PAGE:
If you had a stereotype of Taizé songs being meditative and somber, this song certainly will break that mold. “Gloria” is an effervescent eight bar refrain that can be sung in unison or in canon. Make sure to keep a strong, lively pulse (two per measure) to help the congregation stay in time. This also makes a wonderful choral procession (try it with handbell accompaniment!) and segues beautifully into Christmas songs in the key of F, such as LUYH #89, “On Christmas Night.”
Many have come to know the power of the short refrains (see Reformed Worship 8:26) that are characteristic of music from Taizé, such as "Eat This Bread" (see RW 19:26) and "Jesus, Remember Me."
This Gloria is constructed as a four-part round with many options for singing. The harmony provided by the grace notes could be sung by a choir of women. The descants could be played by flute, recorder, oboe, or violin. Additional descants for trumpet and cello are found in Music from Taizé (G.I.A.; this Gloria is from Vol. 1 of the two-volume collection).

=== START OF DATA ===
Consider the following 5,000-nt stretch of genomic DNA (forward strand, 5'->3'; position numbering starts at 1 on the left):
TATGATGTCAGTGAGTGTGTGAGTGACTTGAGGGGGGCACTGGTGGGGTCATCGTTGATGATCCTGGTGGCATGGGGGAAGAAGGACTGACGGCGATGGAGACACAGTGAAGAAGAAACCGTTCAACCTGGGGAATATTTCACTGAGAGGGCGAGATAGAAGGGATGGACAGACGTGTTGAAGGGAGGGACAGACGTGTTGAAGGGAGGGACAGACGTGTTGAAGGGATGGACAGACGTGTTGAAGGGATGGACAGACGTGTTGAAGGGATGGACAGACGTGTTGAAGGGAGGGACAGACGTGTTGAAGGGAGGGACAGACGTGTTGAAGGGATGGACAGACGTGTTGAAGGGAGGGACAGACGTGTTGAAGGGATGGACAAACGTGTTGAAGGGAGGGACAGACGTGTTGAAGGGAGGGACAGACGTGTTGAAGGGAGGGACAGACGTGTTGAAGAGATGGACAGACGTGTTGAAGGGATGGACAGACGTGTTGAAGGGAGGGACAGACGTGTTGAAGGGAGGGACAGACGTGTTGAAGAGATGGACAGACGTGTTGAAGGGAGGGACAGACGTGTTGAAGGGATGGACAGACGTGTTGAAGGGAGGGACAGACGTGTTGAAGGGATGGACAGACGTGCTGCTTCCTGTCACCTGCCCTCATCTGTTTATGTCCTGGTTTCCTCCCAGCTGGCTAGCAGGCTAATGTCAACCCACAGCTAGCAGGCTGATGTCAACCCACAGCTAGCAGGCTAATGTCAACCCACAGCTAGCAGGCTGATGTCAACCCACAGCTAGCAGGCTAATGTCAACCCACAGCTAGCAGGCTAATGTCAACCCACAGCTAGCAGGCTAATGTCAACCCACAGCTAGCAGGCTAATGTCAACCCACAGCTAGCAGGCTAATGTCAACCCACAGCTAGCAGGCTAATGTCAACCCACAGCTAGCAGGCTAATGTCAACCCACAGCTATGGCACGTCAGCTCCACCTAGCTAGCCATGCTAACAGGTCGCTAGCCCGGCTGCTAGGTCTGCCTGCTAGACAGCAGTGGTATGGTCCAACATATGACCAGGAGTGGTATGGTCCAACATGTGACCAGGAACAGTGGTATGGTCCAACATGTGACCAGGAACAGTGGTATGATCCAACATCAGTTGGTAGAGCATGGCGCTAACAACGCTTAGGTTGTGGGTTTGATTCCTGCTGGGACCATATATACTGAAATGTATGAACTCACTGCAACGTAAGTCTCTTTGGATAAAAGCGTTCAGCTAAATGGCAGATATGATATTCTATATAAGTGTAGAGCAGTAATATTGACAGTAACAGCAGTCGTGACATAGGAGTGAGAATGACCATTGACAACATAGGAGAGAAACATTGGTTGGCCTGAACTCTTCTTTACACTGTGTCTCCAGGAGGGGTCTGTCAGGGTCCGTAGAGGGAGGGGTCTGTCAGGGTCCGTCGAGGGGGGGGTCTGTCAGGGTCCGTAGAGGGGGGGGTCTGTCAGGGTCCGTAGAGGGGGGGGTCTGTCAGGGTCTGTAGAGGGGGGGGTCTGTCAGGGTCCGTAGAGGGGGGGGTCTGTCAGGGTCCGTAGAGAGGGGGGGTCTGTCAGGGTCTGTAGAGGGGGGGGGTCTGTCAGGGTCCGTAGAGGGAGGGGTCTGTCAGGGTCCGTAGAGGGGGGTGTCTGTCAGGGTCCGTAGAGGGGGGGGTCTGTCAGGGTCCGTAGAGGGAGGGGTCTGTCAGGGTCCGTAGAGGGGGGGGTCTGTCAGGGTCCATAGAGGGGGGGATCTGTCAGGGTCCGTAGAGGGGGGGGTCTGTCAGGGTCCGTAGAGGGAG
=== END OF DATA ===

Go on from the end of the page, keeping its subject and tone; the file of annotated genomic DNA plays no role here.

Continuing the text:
Choose one of these Gloria settings to teach your congregation this year. Learn it by heart first yourself, and then teach it so that everyone is able to sing it from memory. Choose another setting next year. And whatever singing you do, sing "Glory to God in the highest."
(from Reformed Worship, Issue 45)
A son of musical parents, Jacques Berthier (b. Auxerre, Burgundy, June 27, 1923; d. June 27, 1994) studied music at the Ecole Cesar Franck in Paris. From 1961 until his death he served as organist at St. Ignace Church, Paris. Although his published works include numerous compositions for organ, voice, and instruments, Berthier is best known as the composer of service music for the Taizé community near Cluny, Burgundy. Influenced by the French liturgist and church musician Joseph Gelineau, Berthier began writing songs for equal voices in 1955 for the services of the then nascent community of twenty brothers at Taizé. As the Taizé community grew, Berthier continued to compose most of the mini-hymns, canons, and various associated instrumental arrangements, which are now universally known as the Taizé repertoire. In the past two decades this repertoire has become widely used in North American church music in both Roman Catholic and Protestant traditions.